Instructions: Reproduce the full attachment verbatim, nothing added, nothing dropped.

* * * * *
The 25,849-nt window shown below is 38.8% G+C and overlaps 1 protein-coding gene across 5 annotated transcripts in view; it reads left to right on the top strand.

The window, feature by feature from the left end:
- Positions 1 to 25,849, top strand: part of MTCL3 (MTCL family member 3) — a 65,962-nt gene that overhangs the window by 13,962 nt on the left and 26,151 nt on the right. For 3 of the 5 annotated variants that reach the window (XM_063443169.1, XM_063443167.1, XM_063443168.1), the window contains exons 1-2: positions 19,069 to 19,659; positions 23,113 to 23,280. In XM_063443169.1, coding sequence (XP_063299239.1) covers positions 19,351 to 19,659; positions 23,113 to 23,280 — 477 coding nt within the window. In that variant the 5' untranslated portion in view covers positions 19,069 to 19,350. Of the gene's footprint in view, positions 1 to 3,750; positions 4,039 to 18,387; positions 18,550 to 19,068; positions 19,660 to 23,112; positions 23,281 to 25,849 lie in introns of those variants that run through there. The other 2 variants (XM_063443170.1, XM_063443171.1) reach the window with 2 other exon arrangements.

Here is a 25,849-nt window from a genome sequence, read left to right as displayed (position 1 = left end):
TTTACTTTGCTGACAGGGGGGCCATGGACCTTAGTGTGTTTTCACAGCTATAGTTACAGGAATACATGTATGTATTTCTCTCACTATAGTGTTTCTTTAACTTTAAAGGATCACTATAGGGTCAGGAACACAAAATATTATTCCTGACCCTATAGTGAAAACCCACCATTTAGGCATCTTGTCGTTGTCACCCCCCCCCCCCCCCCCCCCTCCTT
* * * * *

The 25,849-nt window shown below is 38.8% G+C and overlaps 1 protein-coding gene across 5 annotated transcripts in view; it reads left to right on the top strand.

The window, feature by feature from the left end:
- Positions 1 to 25,849, top strand: part of MTCL3 (MTCL family member 3) — a 65,962-nt gene that overhangs the window by 13,962 nt on the left and 26,151 nt on the right. For 3 of the 5 annotated variants that reach the window (XM_063443169.1, XM_063443167.1, XM_063443168.1), the window contains exons 1-2: positions 19,069 to 19,659; positions 23,113 to 23,280. In XM_063443169.1, coding sequence (XP_063299239.1) covers positions 19,351 to 19,659; positions 23,113 to 23,280 — 477 coding nt within the window. In that variant the 5' untranslated portion in view covers positions 19,069 to 19,350. Of the gene's footprint in view, positions 1 to 3,750; positions 4,039 to 18,387; positions 18,550 to 19,068; positions 19,660 to 23,112; positions 23,281 to 25,849 lie in introns of those variants that run through there. The other 2 variants (XM_063443170.1, XM_063443171.1) reach the window with 2 other exon arrangements.

Here is a 25,849-nt window from a genome sequence, read left to right as displayed (position 1 = left end):
TTTACTTTGCTGACAGGGGGGCCATGGACCTTAGTGTGTTTTCACAGCTATAGTTACAGGAATACATGTATGTATTTCTCTCACTATAGTGTTTCTTTAACTTTAAAGGATCACTATAGGGTCAGGAACACAAAATATTATTCCTGACCCTATAGTGAAAACCCACCATTTAGGCATCTTGTCGTTGTCACCCCCCCCCCCCCCCCCCCCTCCTT